Other Names for this Disease
- Bassen Kornzweig syndrome
- Microsomal triglyceride transfer protein deficiency disease
- Microsomal triglyceride transfer protein deficiency
- Abetalipoproteinemia neuropathy
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 Signs and symptoms appear in the first few months of life and can include failure to thrive; diarrhea; acanthocytosis; and stool abnormalities. Other features develop later in childhood and often impair the function of the nervous system, potentially causing slower intellectual development; poor muscle coordination; progressive ataxia; and an eye disorder called retinitis pigmentosa. Most of the symptoms are due to defects in the absorption and transport of vitamin E. Abetalipoproteinemia is caused by mutations in the MTTP gene and is inherited in an autosomal recessive manner. Early diagnosis, high-dose vitamin E therapy, and medium-chain fatty acid supplements may slow the progression of the nervous system abnormalities. Long-term outlook is reasonably good for most affected people who are diagnosed early. If left untreated, the condition can result in early death.Abetalipoproteinemia is a condition characterized by the inability to fully absorb dietary fats, cholesterol and fat-soluble vitamins.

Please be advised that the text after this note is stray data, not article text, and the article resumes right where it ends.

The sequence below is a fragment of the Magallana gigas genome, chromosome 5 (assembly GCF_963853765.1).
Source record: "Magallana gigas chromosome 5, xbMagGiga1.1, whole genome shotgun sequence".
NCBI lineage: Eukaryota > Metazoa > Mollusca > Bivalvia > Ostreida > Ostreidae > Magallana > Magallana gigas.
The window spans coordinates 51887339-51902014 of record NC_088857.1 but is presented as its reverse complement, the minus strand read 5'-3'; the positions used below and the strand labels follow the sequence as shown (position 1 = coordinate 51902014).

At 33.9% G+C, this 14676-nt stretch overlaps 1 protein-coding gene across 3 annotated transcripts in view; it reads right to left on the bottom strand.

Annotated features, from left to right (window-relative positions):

Last updated: 3/22/2016
- Abetalipoproteinemia. Genetics Home Reference. November 2008; http://ghr.nlm.nih.gov/condition=abetalipoproteinemia.
- Vibhuti N Singh. Low LDL Cholesterol (Hypobetalipoproteinemia). Medscape Reference. December 16, 2014; http://emedicine.medscape.com/article/121975-overview.
- Haldeman-Englert C. Bassen-Kornzweig syndrome. MedlinePlus. September 8, 2013; http://www.nlm.nih.gov/medlineplus/ency/article/001666.htm.
- Genetics Home Reference (GHR) contains information on Abetalipoproteinemia. This website is maintained by the National Library of Medicine.
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- Online Mendelian Inheritance in Man (OMIM) is a catalog of human genes and genetic disorders. Each entry has a summary of related medical articles. It is meant for health care professionals and researchers. OMIM is maintained by Johns Hopkins University School of Medicine.
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